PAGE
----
The Power of Living, Daily, in Grace

text pulled from quote and image of a woman gazing across the water.

Sometimes I want to tack sticky notes to my forehead declaring: I acted like a jerk today. Or, I chose fear instead of faith, or selfishness when God called me to give. Not because I enjoy self-degradation but because I encounter too many Christians who continue to live in guilt and shame. They praise God for His abundant grace but then live as if it’s been withheld. Worse, as if grace is somehow no longer needed, moral perfection was obtainable, and their failure to consistently live as Christ desires proves how worthless or insufficient they are.

If only they prayed more, or memorized more Scripture, or attended more Bible studies, then they’d live more like all their smiling, hymn-singing friends flooding their social media feeds. But all their striving leads to temporary behavior modification at best, leaving them feeling worse than before.

I think this hiding and self-condemnation, exists, in part, because we’ve given hurting, reactionary, flawed, and broken people power over us and our emotions. We’ve made their perceptions our standard instead of our relationship with Christ. As a result, we’ve traded the life-affirming growth of Christ for perfectionism.

Perfectionism paralyzes every time. It eventually drags us backward as we substitute time with our Savior, simply resting in His presence—no hiding, conniving, or striving— with checking off lists and following rules. As we do, our self-reliance grows, weakening our dependence on Jesus.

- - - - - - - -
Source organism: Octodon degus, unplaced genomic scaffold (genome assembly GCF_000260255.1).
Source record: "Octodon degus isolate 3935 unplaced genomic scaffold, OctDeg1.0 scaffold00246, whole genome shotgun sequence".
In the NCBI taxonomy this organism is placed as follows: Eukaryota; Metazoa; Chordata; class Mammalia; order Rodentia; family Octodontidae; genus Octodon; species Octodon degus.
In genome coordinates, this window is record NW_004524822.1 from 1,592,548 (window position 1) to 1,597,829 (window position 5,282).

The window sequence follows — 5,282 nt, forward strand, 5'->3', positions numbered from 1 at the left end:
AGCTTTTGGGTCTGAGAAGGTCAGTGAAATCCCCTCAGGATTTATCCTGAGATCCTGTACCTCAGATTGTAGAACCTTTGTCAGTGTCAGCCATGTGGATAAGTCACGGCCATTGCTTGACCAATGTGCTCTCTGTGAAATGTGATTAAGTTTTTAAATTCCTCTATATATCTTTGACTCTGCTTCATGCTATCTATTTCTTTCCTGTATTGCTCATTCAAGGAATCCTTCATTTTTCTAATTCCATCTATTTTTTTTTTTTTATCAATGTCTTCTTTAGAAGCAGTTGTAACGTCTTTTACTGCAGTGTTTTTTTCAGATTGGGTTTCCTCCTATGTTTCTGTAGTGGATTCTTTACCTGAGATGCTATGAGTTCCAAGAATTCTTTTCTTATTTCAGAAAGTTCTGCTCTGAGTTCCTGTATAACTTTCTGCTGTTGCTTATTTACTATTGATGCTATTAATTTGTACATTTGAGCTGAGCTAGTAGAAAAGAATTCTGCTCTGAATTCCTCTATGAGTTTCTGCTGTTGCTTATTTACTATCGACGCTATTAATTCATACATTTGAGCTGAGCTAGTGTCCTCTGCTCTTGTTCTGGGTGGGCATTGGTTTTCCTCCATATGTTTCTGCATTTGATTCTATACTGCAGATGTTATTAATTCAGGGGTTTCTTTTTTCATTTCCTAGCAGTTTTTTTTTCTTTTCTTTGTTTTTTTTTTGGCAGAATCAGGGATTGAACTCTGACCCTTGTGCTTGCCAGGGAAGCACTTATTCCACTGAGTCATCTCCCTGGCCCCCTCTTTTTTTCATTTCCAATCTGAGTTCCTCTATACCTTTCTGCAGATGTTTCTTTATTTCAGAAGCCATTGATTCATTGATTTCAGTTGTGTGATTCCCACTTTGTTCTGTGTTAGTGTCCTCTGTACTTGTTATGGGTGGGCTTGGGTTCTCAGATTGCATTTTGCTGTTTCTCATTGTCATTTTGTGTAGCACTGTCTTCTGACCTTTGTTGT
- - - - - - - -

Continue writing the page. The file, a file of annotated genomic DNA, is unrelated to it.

Our source of power, hope, and life.

And we wonder why we feel so defeated, exhausted, and consumed with guilt. For being unable, in our own strength, to demonstrate the power of grace.

A while back, while going through a particularly challenging time, a ministry team member confronted me regarding a series of behaviors. Some were inherent to my “dream-big-and-run-fast” personality, others from inexperience, and tangled between the two, lay my pride. In the past, that pride almost always initiated defensiveness and hiding, turning what should’ve been a growth opportunity into regret and yet another reason for shame.

Yet another reason for self-condemnation.

Only this time, that didn’t happen. Armed with a more robust understanding of grace, when I sensed a reaction rising, I mentally hit pause and reminded myself of what I knew to be true: That Jesus loved me, had died for me, forgiven me, and was growing me.

More than that, I reminded myself of grace and the simple fact that I needed it as much that day (and every day) as when I first trusted in Christ for salvation. My weaknesses were simply proof of what He and I already knew—that apart from Him I was (and am!) a hopeless mess!

Therefore, with the joy of my liberating Father welling within me, I was able to smile and say, “You’re right. I really stink at that, and here’s how God’s growing me in this area.”

That simple statement, “Your right,” defused her anger, my fear, and placed me exactly where I needed to be—in a position of dependency on Jesus.

That’s where strength, freedom, and life-change are found.